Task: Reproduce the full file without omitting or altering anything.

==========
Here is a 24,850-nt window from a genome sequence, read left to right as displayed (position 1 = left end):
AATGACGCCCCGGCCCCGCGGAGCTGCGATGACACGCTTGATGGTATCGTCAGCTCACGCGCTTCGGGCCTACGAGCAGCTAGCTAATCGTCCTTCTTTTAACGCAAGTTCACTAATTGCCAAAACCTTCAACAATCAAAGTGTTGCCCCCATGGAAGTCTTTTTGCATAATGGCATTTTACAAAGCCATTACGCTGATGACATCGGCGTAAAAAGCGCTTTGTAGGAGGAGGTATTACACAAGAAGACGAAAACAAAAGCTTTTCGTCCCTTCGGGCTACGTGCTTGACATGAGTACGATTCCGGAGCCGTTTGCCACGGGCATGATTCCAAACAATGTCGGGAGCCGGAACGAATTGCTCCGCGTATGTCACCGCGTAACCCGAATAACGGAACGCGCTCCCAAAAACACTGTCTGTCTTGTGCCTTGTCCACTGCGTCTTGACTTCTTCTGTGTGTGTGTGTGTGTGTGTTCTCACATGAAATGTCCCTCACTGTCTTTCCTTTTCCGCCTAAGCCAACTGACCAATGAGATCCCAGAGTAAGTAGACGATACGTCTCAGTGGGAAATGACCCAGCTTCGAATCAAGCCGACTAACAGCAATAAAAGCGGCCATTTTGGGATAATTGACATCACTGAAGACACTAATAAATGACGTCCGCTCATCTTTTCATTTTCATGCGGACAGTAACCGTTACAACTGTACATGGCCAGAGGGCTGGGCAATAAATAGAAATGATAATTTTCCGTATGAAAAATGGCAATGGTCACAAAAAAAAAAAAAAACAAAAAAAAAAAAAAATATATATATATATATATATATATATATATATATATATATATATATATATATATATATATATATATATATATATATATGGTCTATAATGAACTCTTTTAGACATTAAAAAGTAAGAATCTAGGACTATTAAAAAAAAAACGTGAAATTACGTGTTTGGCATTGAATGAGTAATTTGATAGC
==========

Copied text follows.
Here is a 24,850-nt window from a genome sequence, read left to right as displayed (position 1 = left end):
AATGACGCCCCGGCCCCGCGGAGCTGCGATGACACGCTTGATGGTATCGTCAGCTCACGCGCTTCGGGCCTACGAGCAGCTAGCTAATCGTCCTTCTTTTAACGCAAGTTCACTAATTGCCAAAACCTTCAACAATCAAAGTGTTGCCCCCATGGAAGTCTTTTTGCATAATGGCATTTTACAAAGCCATTACGCTGATGACATCGGCGTAAAAAGCGCTTTGTAGGAGGAGGTATTACACAAGAAGACGAAAACAAAAGCTTTTCGTCCCTTCGGGCTACGTGCTTGACATGAGTACGATTCCGGAGCCGTTTGCCACGGGCATGATTCCAAACAATGTCGGGAGCCGGAACGAATTGCTCCGCGTATGTCACCGCGTAACCCGAATAACGGAACGCGCTCCCAAAAACACTGTCTGTCTTGTGCCTTGTCCACTGCGTCTTGACTTCTTCTGTGTGTGTGTGTGTGTGTGTTCTCACATGAAATGTCCCTCACTGTCTTTCCTTTTCCGCCTAAGCCAACTGACCAATGAGATCCCAGAGTAAGTAGACGATACGTCTCAGTGGGAAATGACCCAGCTTCGAATCAAGCCGACTAACAGCAATAAAAGCGGCCATTTTGGGATAATTGACATCACTGAAGACACTAATAAATGACGTCCGCTCATCTTTTCATTTTCATGCGGACAGTAACCGTTACAACTGTACATGGCCAGAGGGCTGGGCAATAAATAGAAATGATAATTTTCCGTATGAAAAATGGCAATGGTCACAAAAAAAAAAAAAAACAAAAAAAAAAAAAAATATATATATATATATATATATATATATATATATATATATATATATATATATATATATATATATATATATATATATATGGTCTATAATGAACTCTTTTAGACATTAAAAAGTAAGAATCTAGGACTATTAAAAAAAAAACGTGAAATTACGTGTTTGGCATTGAATGAGTAATTTGATAGC